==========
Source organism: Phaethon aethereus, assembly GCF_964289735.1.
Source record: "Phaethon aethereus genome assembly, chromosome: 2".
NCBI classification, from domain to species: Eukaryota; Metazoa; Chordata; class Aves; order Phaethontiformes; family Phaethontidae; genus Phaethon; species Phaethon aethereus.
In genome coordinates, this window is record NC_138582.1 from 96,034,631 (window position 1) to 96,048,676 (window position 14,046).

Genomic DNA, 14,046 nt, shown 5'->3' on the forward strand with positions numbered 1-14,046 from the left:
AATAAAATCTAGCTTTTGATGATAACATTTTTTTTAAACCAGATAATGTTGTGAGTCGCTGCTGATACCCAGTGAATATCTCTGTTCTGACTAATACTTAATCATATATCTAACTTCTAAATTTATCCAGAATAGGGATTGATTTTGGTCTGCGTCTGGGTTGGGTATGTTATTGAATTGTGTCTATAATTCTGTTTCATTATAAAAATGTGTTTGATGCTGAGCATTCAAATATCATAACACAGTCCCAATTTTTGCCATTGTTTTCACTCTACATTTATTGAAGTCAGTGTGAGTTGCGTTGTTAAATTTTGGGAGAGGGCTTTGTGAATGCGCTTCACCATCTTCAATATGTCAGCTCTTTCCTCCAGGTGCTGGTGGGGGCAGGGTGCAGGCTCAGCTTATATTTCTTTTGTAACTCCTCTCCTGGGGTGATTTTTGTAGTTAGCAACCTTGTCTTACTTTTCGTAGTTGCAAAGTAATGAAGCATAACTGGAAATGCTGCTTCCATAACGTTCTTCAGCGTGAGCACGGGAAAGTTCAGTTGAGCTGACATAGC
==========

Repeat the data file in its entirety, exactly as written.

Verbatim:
Source organism: Phaethon aethereus, assembly GCF_964289735.1.
Source record: "Phaethon aethereus genome assembly, chromosome: 2".
NCBI classification, from domain to species: Eukaryota; Metazoa; Chordata; class Aves; order Phaethontiformes; family Phaethontidae; genus Phaethon; species Phaethon aethereus.
In genome coordinates, this window is record NC_138582.1 from 96,034,631 (window position 1) to 96,048,676 (window position 14,046).

Genomic DNA, 14,046 nt, shown 5'->3' on the forward strand with positions numbered 1-14,046 from the left:
AATAAAATCTAGCTTTTGATGATAACATTTTTTTTAAACCAGATAATGTTGTGAGTCGCTGCTGATACCCAGTGAATATCTCTGTTCTGACTAATACTTAATCATATATCTAACTTCTAAATTTATCCAGAATAGGGATTGATTTTGGTCTGCGTCTGGGTTGGGTATGTTATTGAATTGTGTCTATAATTCTGTTTCATTATAAAAATGTGTTTGATGCTGAGCATTCAAATATCATAACACAGTCCCAATTTTTGCCATTGTTTTCACTCTACATTTATTGAAGTCAGTGTGAGTTGCGTTGTTAAATTTTGGGAGAGGGCTTTGTGAATGCGCTTCACCATCTTCAATATGTCAGCTCTTTCCTCCAGGTGCTGGTGGGGGCAGGGTGCAGGCTCAGCTTATATTTCTTTTGTAACTCCTCTCCTGGGGTGATTTTTGTAGTTAGCAACCTTGTCTTACTTTTCGTAGTTGCAAAGTAATGAAGCATAACTGGAAATGCTGCTTCCATAACGTTCTTCAGCGTGAGCACGGGAAAGTTCAGTTGAGCTGACATAGC